There are currently 279 highly imperiled US species that are designated as candidates for listing as threatened or endangered and that face potential extinction. But the Bush administration has failed to protect any one of them in the last year.
The last species protected by the administration were 12 Hawaiian picture-wing flies listed in a single rule on May 9, 2006. Overall, according to a report released by the Center for Biological Diversity, the Bush administration has listed fewer species under the Endangered Species Act than any other administration since the law was enacted in 1973, to date only listing 57 species compared to 512 under the Clinton administration and 234 under the first Bush administration.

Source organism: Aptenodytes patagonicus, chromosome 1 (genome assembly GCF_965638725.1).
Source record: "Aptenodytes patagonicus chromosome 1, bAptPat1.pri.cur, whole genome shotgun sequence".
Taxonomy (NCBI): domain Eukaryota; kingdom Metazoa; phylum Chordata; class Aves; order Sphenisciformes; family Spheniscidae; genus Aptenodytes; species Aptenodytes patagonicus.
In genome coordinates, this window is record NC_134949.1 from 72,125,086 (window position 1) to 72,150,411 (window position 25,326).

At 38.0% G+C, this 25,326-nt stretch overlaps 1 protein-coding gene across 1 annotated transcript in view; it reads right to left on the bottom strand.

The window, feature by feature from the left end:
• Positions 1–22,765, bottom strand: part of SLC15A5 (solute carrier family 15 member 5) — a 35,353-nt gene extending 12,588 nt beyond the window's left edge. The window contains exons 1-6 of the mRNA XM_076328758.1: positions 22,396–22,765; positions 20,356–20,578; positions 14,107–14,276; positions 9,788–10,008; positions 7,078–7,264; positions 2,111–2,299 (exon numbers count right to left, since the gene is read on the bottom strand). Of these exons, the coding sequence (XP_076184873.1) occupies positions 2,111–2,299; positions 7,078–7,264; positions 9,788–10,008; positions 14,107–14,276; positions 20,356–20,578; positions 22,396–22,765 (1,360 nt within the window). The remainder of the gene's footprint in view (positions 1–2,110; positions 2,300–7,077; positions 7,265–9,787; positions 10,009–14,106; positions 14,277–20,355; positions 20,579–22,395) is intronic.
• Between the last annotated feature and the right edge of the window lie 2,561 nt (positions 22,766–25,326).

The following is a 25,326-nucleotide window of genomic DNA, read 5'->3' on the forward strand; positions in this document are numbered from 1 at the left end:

“The Bush administration has killed the program for protecting new species as endangered,” says Noah Greenwald, conservation biologist with the Center for Biological Diversity. “and in the process has contributed to the extinction of at least two species. This government’s war on science is also a war against wildlife.”
In October of last year, the U.S. Fish and Wildlife Service announced that the Hawaiian plant Haha (Cyanea eleeleensis) is likely extinct and thus is being considered for removal from the candidate list. The summer run of Lake Sammamish Kokonee salmon in Washington state are also believed extinct.
A copy of the Center’s report can be found at:
Further reading: Center for Biological Diversity
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